Tuesday, May 31, 2016
According to the article, one hundred and ninety-four years ago, a fellow decided that western St. Tammany would be a good place for a town, situated on the crossing of a major waterway and a major land trade route from Mississippi.
The land upon which the City of Covington now stands was once owned by Jacques Dreux, who came into the area and laid out the town on the west bank of the Bogue Falaya River at the head of navigation. That was probably just south of where the present downtown area is located, considered to be a "highly desirable" site due to the river access and trade route from Mississippi.
According to a St. Tammany Parish history written by Frederick Steve Ellis, Jacques Dreux first took possession of his property around 1800 after receiving a 640-acre Spanish land grant. In 1813, the Dreux tract was acquired by his neighbor John Wharton Collins, who on July 4, 1913, dedicated the town of Wharton.
After that, the name of Jacques Dreux disappears from the history books and the known geneaological records as well, making him to some extent a mystery man. He was born in 1778, but where he died is unknown.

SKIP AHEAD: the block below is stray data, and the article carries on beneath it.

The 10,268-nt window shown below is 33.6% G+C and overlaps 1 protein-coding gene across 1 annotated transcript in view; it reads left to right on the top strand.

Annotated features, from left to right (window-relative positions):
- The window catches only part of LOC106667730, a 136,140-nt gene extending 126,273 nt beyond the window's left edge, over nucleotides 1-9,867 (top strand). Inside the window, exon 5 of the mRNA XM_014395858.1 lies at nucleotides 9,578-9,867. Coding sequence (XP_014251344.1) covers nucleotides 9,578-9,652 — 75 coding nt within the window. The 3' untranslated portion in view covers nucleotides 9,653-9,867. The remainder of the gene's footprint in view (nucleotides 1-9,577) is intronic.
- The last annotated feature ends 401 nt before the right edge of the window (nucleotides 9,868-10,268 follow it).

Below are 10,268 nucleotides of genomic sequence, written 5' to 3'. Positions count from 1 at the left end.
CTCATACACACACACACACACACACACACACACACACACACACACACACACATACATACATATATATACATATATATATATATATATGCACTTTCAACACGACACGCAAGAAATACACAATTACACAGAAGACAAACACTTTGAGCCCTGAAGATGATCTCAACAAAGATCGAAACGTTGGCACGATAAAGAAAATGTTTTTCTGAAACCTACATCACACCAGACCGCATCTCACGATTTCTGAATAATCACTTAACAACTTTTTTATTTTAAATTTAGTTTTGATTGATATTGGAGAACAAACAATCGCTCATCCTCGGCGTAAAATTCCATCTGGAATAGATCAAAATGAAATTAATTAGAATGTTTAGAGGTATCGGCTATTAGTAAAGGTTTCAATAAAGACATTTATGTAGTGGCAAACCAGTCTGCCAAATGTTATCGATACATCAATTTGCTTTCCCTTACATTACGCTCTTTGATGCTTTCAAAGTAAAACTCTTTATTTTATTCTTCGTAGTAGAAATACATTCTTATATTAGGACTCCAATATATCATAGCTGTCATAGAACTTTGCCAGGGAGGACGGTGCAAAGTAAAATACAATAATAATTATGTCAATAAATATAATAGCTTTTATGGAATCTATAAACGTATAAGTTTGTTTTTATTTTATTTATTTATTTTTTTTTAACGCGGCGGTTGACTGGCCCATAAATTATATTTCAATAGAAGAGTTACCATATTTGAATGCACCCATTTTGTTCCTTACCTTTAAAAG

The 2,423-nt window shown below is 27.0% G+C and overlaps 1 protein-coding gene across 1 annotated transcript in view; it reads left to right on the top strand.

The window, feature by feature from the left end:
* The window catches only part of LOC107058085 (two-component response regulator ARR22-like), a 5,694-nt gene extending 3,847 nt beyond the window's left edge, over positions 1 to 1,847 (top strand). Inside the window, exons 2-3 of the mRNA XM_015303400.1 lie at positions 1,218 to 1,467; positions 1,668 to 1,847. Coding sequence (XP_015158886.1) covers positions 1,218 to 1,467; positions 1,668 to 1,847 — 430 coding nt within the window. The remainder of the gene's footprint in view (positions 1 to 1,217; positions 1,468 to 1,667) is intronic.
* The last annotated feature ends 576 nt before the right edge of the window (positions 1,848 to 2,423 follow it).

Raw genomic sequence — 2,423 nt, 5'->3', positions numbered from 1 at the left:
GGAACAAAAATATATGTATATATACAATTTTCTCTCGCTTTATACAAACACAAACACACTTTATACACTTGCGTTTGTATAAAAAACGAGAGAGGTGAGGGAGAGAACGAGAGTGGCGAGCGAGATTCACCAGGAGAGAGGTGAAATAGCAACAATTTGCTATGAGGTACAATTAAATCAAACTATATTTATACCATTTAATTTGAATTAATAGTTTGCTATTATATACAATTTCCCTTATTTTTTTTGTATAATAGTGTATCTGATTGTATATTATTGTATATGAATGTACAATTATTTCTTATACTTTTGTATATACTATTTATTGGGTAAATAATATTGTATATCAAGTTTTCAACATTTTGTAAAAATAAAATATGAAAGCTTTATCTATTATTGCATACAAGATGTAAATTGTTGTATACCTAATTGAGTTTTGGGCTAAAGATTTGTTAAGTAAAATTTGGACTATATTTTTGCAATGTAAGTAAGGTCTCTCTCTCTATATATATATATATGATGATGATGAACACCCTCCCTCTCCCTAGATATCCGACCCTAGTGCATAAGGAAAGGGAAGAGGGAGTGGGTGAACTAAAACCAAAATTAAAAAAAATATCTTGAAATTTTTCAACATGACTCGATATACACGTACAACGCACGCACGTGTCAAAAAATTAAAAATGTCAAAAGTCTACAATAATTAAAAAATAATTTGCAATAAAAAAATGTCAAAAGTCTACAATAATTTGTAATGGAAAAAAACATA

Dreux's original name for Covington was St. James (or St. Jacques), but there was no exact location of this particular community. The town was formally incorporated on March 11, 1816, by legislative act and its name changed to Covington.
In research conducted by Louis de la Vergne, a Covington area resident, the Catholic Church records are clear that, while Dreux himself did not marry and have children,4 a number of present-day Covington area families seem co-Iaterally linked to the Dreux geneaology.
Jacques Dreux descended from Mathurin Dreux (1699-1772), his grandfather, and family names allied with the Dreux included the Saunhac du Fossat familv (which evolved into the Soniat name), the de la Vergne family line and even the Villere family name, which ties in with Covington's present mayor Keith Villere's geneaology.